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Monday, 2 April 2012

HSV can  be spread to the baby if he or she is kissed by someone with an active cold sore.

In rare instances, HSV may be spread by touch, if someone touches an active cold sore and then immediately touches the baby.

How can herpes harm a baby?

HSV can cause neonatal herpes, a rare but life-threatening disease. Neonatal herpes can cause eye or throat infections, damage to the central nervous system, mental retardation, or death. Medication may help prevent or reduce lasting damage if it is given early.......

 READ: http://health.act.gov.au/health-services/canberra-hospital/our-services/medical-services/sexual-health/sti-factsheets/genital-herpes-in-pregnancy

Herpes Simplex Virus Type 1 and Alzheimer's

Summary: A British scientist, Dr. Ruth Itzhaki, has shown that the combination of latent Herpes Simplex Virus Type 1 (HSV1) in the brain and the type 4 form of the APOE gene could account for 60 percent of all cases of late onset Alzheimer’s disease. Almost all elderly brains are infected with HSV1, which often causes no symptoms. Dr. Itzhaki’s lab found the virus in areas of the brain most damaged by Alzheimer’s, and has data relating HSV1 to plaques and tangles.....

For almost twenty years, Dr. Ruth Itzhaki, Professor of Molecular Neurobiology at the University of Manchester in England, has been exploring possible links between viruses and Alzheimer’s. Viruses are tiny infectious particles that attach themselves to and penetrate cells, then use the capabilities of those cells to reproduce. They can cause diseases like colds, flu and AIDS, or they can just sit there, remaining dormant or latent for long periods of time. A latent virus can become active when triggered by stress, other infections or environmental factors.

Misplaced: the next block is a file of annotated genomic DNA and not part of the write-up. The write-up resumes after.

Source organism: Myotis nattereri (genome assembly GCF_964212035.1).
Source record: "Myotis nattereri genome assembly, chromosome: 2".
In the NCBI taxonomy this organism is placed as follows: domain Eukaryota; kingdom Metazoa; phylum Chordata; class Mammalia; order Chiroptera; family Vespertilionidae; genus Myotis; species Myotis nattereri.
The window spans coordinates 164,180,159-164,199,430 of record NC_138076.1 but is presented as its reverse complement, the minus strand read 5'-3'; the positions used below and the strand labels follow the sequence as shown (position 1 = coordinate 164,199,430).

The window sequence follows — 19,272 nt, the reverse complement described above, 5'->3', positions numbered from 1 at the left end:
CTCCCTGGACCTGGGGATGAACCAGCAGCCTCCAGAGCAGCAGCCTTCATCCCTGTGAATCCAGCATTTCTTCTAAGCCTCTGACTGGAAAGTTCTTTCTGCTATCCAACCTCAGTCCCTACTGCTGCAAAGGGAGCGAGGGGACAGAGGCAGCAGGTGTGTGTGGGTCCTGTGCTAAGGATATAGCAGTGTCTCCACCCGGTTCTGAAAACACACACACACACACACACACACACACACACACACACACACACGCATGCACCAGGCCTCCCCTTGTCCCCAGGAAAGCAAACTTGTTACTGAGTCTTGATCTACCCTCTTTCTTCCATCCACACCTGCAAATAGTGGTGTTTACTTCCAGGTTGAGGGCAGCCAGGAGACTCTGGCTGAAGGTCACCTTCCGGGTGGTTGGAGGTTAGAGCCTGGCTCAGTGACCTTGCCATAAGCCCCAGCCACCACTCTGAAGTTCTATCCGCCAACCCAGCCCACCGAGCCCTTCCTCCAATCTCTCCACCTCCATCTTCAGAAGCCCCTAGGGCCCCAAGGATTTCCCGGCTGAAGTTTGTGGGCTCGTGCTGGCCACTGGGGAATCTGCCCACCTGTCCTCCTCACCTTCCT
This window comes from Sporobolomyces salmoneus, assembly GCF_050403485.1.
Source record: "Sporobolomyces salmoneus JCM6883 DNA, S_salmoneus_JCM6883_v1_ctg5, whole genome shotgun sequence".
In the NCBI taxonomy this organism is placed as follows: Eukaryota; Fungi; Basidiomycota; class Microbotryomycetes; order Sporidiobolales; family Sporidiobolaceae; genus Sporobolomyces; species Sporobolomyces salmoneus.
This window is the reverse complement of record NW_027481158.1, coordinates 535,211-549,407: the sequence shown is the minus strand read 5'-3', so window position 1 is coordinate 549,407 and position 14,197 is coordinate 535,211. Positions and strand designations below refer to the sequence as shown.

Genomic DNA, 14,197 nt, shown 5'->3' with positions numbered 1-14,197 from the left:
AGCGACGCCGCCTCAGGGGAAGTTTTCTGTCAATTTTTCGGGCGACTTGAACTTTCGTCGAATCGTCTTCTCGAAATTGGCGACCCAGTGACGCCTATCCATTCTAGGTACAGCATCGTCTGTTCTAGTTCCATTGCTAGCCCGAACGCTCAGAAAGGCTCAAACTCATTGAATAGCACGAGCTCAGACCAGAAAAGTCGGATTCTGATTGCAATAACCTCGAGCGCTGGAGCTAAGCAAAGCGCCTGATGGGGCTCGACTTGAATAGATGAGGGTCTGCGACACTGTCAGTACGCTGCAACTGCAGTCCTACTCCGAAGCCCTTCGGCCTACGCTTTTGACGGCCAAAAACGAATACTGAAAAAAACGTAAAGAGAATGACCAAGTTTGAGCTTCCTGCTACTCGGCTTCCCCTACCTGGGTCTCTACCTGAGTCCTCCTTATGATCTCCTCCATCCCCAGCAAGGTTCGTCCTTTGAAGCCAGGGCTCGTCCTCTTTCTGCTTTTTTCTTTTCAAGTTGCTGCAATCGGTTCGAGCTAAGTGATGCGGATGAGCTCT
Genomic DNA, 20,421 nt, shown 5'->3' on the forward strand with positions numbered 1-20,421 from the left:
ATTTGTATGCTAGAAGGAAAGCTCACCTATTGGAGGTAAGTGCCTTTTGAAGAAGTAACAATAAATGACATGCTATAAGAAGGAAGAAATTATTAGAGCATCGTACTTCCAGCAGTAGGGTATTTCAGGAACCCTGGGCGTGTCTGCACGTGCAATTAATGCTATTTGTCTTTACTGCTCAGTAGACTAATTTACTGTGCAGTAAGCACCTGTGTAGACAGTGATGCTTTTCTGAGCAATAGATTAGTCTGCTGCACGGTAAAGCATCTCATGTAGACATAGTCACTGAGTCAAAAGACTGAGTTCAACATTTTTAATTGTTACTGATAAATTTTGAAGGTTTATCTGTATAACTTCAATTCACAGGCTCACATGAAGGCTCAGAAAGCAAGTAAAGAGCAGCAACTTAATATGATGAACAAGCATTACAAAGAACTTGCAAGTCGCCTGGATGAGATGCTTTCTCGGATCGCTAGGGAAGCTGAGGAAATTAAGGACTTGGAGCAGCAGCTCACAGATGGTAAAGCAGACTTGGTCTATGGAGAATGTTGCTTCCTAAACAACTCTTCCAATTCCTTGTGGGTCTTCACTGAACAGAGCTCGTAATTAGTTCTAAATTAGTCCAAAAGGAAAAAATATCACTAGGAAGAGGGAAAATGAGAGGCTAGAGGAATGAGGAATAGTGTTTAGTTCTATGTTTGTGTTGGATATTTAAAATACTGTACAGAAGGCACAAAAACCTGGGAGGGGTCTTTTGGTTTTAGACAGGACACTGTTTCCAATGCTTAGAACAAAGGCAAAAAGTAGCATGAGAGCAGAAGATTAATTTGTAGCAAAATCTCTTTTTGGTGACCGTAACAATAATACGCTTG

For a virus to contribute to the development of Alzheimer’s, Dr. Itzhaki reasoned, it would have to be very common in humans. And because Alzheimer’s appears to develop over a long period of time, it would make sense to look for a virus that has long periods of latency, but could periodically be reactivated and cause damage.

One family of viruses fits her criteria: herpes. There are over 100 types of herpes, of which eight infect humans, causing diseases ranging from chickenpox and shingles to cold sores and mononucleosis. Most people have some type of herpes, even though they may have no symptoms.

When Dr. Itzhaki and her colleagues examined the brains of older people, they found signs of latent Herpes Simplex Virus Type 1 (HSV1) in the areas most affected by Alzheimer’s. Traces of the virus were present in both Alzheimer’s and non-Alzheimer’s brains. Because HSV1 is not prevalent in the brains of younger people, the researchers hypothesize that the virus infects the brain in older age (or in infants - where they have extremely weak immune systems), as the immune system declines.

HSV1 is especially common in humans. The virus, which can be transmitted via skin contact and saliva, infects approximately 58% of people between the ages of 14 to 49, and in older people, almost everyone. Often, there are no symptoms.

 READ: http://www.tangledneuron.info/the_tangled_neuron/2007/04/herpes_simplex_.html

READ HERPES FOR BRAINLESS JEWISH IDIOTS: http://archneur.ama-assn.org/cgi/search?fulltext=herpes+simplex+1&quicksearch_submit.x=10&quicksearch_submit.y=7














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